Razzle Dazzle Show:
The Complete Series
- Buy the DVD
Reviewed by Will Harris
ne of the most visceral pleasures a television critic can experience is to watch a series that aired during their childhood and, although they haven’t seen it in decades, find themselves being washed over by more waves of déjà vu than they ever could’ve thought possible. Such is the case for me with “The Hudson Brothers Razzle Dazzle Show,” which I remember fondly but hazily until I slid the first disc into the player and was overwhelmed by memories I didn’t know I still had.
Although the trio of Bill, Bret and Mark Hudson released a film in 1983 (“Hysterical”) that’s fondly remembered by some, the legacy of the Hudson Brothers as a performing entity is one that’s predominantly limited to the 1970s. First, they were a recording group. Then they were pitched to television as being the closest thing to the Marx Brothers that pop music had seen since The Monkees, a description that earned them their very own prime-time variety show. From there, it was on to the more slapstick-friendly surroundings of Saturday morning television with “The Hudson Brothers Razzle Dazzle Show,” and after that? Well, nothing, really, unless you remember their short-lived syndicated series from 1979, “Bonkers!” But, wow, did that Saturday morning show make an impression!
The variety show was still thriving in the 1970s, and to create their series the Hudsons teamed up with a couple of guys who knew plenty about scoring success in the format. Bob Arnott was a longtime writer with “The Sonny and Cher Comedy Hour,” and Coslough Johnson, who in addition to his work with the Bonos, had also spent time as a scribe for “Laugh-In” and – what a coincidence! – “The Monkees.” Together, they built a kids' show that kept the same format throughout every single episode, but by rarely veering away from it, their sugar-cereal-eating audience kept coming back because they knew what to expect.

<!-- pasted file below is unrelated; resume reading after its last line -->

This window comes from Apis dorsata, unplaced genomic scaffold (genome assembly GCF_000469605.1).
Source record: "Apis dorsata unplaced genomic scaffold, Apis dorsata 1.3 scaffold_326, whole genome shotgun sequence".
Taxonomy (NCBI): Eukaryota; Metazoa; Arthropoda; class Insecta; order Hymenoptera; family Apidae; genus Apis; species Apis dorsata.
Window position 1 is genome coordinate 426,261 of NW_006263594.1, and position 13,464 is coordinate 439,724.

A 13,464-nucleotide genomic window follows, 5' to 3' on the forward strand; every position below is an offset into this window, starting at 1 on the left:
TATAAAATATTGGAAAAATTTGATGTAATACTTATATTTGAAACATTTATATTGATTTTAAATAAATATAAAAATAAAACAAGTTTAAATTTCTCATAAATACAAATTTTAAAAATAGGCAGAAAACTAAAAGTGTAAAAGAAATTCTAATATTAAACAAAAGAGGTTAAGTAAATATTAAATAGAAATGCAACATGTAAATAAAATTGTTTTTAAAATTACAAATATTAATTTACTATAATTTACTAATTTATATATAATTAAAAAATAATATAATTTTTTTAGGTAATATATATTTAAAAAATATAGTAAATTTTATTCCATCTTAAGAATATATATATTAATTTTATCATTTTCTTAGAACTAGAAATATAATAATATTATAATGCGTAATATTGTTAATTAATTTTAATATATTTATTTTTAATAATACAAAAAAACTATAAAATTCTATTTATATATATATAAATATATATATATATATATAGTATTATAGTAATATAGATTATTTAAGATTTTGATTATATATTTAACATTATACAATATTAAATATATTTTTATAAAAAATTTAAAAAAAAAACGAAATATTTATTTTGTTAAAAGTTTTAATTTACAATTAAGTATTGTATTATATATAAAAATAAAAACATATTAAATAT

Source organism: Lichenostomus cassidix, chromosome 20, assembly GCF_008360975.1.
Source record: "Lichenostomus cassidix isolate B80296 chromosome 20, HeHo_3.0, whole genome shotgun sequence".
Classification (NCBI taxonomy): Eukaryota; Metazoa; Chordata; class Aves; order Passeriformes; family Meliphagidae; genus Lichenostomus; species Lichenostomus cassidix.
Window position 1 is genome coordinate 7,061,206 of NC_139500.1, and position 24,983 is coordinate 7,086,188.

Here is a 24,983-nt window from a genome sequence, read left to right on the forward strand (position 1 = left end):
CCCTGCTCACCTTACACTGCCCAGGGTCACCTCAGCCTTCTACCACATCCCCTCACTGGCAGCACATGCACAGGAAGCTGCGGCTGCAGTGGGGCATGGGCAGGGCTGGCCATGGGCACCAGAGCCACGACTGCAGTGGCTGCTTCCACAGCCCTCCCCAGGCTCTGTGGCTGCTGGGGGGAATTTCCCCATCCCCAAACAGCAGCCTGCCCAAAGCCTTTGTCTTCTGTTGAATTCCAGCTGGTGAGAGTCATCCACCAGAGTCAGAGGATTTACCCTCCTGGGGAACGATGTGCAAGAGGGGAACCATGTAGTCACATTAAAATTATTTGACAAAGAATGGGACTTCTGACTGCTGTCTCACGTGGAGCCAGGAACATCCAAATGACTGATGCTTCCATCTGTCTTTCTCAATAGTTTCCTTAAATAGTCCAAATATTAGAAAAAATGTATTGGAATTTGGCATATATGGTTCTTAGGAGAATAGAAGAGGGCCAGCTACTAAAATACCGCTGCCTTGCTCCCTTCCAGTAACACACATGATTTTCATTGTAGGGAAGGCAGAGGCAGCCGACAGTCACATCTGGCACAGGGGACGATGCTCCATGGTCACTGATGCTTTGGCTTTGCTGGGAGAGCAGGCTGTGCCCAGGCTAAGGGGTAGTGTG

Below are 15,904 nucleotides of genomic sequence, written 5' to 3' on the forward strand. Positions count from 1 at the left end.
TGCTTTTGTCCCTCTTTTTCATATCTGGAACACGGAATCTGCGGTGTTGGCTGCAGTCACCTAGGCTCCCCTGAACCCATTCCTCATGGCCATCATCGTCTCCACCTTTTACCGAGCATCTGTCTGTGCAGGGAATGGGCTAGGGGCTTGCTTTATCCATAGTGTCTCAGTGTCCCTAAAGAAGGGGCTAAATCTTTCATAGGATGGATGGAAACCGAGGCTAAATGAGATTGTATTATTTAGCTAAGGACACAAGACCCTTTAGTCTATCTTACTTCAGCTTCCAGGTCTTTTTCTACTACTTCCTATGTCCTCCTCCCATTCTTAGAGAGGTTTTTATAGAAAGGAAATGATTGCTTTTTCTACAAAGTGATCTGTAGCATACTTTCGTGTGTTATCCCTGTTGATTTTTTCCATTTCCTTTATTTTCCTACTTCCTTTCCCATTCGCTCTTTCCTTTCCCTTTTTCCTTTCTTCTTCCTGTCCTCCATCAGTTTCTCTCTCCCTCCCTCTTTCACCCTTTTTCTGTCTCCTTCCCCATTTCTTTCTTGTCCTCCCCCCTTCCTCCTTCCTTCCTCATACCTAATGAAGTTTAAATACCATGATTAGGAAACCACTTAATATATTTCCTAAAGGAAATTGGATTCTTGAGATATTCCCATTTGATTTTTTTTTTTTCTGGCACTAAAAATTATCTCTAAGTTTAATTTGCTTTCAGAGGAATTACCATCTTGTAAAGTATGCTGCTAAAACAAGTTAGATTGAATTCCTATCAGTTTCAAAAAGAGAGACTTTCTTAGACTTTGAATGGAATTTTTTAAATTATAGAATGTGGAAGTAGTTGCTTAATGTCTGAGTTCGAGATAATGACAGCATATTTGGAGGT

Each episode of “The Hudson Brothers Razzle Dazzle Show” began in the same way: with the entire cast being loaded into the back of a van. In addition to the brothers themselves, there was a standard gang of regulars, including Murray Langston, later to be known as The Unknown Comic, and Peter Cullen, who’s now best known for providing the voice of Optimus Prime in every incarnation of “Transformers” to date. Others featured in the cast were “Sonny and Cher” stock players Ted Ziegler, Billy Van and Freeman King, proving that variety shows were downright incestuous back then. After the great cast unloading, it was on to the set of the show, where the brothers would sing a song, sometimes one of their hits (surely you remember their sweeping Beatle-esque ballad, “So You Are A Star”) or occasionally someone else’s, such as CCR’s “Traveling Band.” Inevitably, they were interrupted by their resident gang of idiots before getting more than a few moments into the song, but after a brief comic interlude, they’d get the opportunity to croon the tune in its entirety.
There are plenty of recurring sketches, but the most consistently hilarious (to viewers of all ages), is that of Rod Hull and his highly temperamental emu. If you’re unfamiliar with Hull, his schtick was to wear an emu puppet on his right hand and have it “attack” when least expected, and although the gag is essentially the same throughout all 17 episodes, it never fails to be funny. The Bear is also amusing – albeit in a more surreal way – with a guy in a bear suit showing up in various situations, but what’s funnier is the way he’s introduced as simply “The Bear” in the opening credits of each episode, as if he’s just another actor. The attempt to provide a valuable lesson at the end of each episode was pretty painful, as it always felt completely saccharine and totally tacked on, but give them credit for at least trying to talk to their younger audience. Plus, they always end with a laugh by having the brothers hauled off in a net for trying to prolong the show, which provides comedic redemption.
The show’s zany blackout sketches will prove entertaining to younger kids, as they’re highly reminiscent of what “The Electric Company” was doing at the time (though they’re decidedly less educational). But what really holds up on “Razzle Dazzle” are the songs, which is kinda funny, given how none of my childhood memories of the series surround the music. Mark Hudson went on to co-write Aerosmith’s “Livin’ on the Edge” and serve as Ringo Starr’s songwriting collaborator and producer for pretty much everything the former Beatle recorded from 1998 to 2007, so it’s no wonder in retrospect that he could whip out some seriously catchy tunes.
If you’re a fan of ‘70s variety shows and like to let your inner child come out and play once in awhile, show it a little “Razzle Dazzle” and watch it perk right up.
Special Features: It’s a shame the brothers Hudson couldn’t be swayed to do any audio commentary for the set, or to sit down in front of the camera and reminisce about the series, but the three-DVD collection isn’t without a few bonuses. There are a handful of sketches from the brothers’ prime-time series attached to the third disc, including several randomly selected segments featuring guest spots from Andy Griffith, Ken Berry and McLean Stevenson. A separate spotlight is shone on the character of Chucky Margolis (a kid who lives in a basement and offers tales of his day’s activities) by offering several additional Chucky sketches, that appeared only on the prime-time series.